The design of institutions and policies is crucial to mediating disasters, and three aspects are particularly important. The fi rst is that institutions and policies must be scale-appropriate, yet collectively extend over multiple scales; complementarity and communication between institutions are key. Disasters often occur at the intersection of processes occurring at different scales – climate change, a policy change, and a change in local land use, for example. They also tend to emerge when responses to problems at one scale ignore those happening at others. In southern Africa, numerous large-scale government interventions during past decades that were designed to improve ecosystem service delivery compromised local capacity to deal with unexpected events, because local communities were excluded from decision- making processes. Meanwhile, local knowledge that could have been tapped to monitor important variables was not transmitted to higher levels of decisionmaking. This is beginning to change in southern Africa, particularly in the water sector, which is striving to implement new institutional arrangements which entail multi-subsidiarity: local organisations, catchment management agencies, river basin organisations, and national ministries will collectively work towards a shared vision of equitable, effi cient, and sustainable water use.

Second, institutions and policies must ensure that feedback allows information to fl ow freely between scales and sectors. Feedback is essential to self-evaluation – it tells us how well or poorly we are doing our job. Too often, however, feedback is dampened or lost. Agricultural subsidies, for example, suppress natural feedback because they distort perceptions about the true costs of food production. This encourages dependency, which can thwart the restoration of natural feedback. The South African government has now begun to phase out agricultural and irrigation subsidies, but has had to make special provisions for some emerging farmers and communities for whom farming would not be economically viable otherwise.

Third, institutions and policies need to go deeper and address the causes of disasters, and not just treat their symptoms. While many disasters have the potential to inspire a positive change in management, the opportunity is frequently foregone. It is simpler and less costly, in the short term, for a managing authority to make it look like it’s doing “something”, even if that something is bound to set the stage for a repeat performance. When a drought strikes in southern Africa, water use restrictions may be imposed on more affl uent consumers to reduce domestic consumption, but are lifted as soon as the fi rst raindrop falls. Rather than create an opportunity to change attitudes towards water use, this practice allows people to revert to their previous behaviour of wasting water that they believe is abundant.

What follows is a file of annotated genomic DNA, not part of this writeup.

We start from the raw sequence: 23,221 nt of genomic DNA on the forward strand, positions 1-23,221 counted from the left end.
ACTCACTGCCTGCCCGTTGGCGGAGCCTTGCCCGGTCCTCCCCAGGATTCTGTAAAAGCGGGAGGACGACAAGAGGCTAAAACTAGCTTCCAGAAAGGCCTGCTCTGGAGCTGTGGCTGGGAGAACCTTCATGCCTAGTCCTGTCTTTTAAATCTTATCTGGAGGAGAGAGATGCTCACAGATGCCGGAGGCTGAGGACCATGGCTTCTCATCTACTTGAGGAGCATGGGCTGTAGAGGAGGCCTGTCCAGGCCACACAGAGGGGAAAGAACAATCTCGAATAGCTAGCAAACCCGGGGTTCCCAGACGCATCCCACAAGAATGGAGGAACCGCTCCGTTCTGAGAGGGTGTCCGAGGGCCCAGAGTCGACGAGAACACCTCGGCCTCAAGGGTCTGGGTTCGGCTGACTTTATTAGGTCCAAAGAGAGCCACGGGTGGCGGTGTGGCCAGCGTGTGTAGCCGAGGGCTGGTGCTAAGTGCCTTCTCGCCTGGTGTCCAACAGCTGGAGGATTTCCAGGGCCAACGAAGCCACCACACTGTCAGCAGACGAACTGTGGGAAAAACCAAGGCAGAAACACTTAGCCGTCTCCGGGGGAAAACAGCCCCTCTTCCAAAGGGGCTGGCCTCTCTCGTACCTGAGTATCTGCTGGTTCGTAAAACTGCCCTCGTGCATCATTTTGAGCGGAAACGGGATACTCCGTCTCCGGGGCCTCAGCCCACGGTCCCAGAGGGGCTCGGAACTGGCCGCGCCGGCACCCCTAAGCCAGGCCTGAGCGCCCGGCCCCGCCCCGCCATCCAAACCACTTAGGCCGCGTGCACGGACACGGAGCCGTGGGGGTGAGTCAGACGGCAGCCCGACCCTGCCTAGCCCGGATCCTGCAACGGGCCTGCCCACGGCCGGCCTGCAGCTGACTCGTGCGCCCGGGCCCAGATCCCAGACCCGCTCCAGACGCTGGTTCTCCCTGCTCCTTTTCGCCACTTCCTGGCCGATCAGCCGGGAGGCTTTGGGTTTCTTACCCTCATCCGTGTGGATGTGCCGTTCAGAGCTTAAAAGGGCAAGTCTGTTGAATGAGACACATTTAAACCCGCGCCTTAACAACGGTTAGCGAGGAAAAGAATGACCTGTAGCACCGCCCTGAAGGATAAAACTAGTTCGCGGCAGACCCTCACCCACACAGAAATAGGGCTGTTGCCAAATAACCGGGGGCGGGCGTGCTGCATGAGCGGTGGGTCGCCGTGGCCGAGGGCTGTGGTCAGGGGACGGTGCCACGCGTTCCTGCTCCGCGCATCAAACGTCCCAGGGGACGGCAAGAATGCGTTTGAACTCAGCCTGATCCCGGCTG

Perhaps most importantly, institutions need to adopt a longer-term perspective on disasters. Scenario planning is a structured way to stimulate dialogue about alternative, plausible pathways to the future. Scenarios can be a useful tool to improve understanding of disasters because they force us to identify the slow variables that drive the system – the ones most likely to catch us off-guard because we are not watching them carefully. When conducted with a broad group of stakeholders, scenarios can also help diverse or confl icting groups to reach consensus on diffi cult issues. To envision possible futures for southern African ecosystems, SAfMA employed several approaches to produce and communicate scenarios, including adaptation of existing scenarios, stakeholder workshops, and community theatre. Indeed, the communication process was often fundamental to the success of the exercise.

Greater effort needs to be made to understand the broader contexts in which disasters strike, and to designing institutions and policies that can capture this understanding. Disasters can be opportunities to learn from past actions, serve as a wake-up call for positive change, and provide a clean slate on which a system can reorganise more sustainably. However, a disaster that is not well managed tends to self-perpetuate, bringing much destruction and devastation before benefi ts for learning can be realised.

Erin Bohensky is a Ph.D. student in the Centre for Environmental Studies, University of Pretoria, South Africa. This article is based on the work of the Southern African Millennium Ecosystem Assessment (SAfMA), which was completed this year.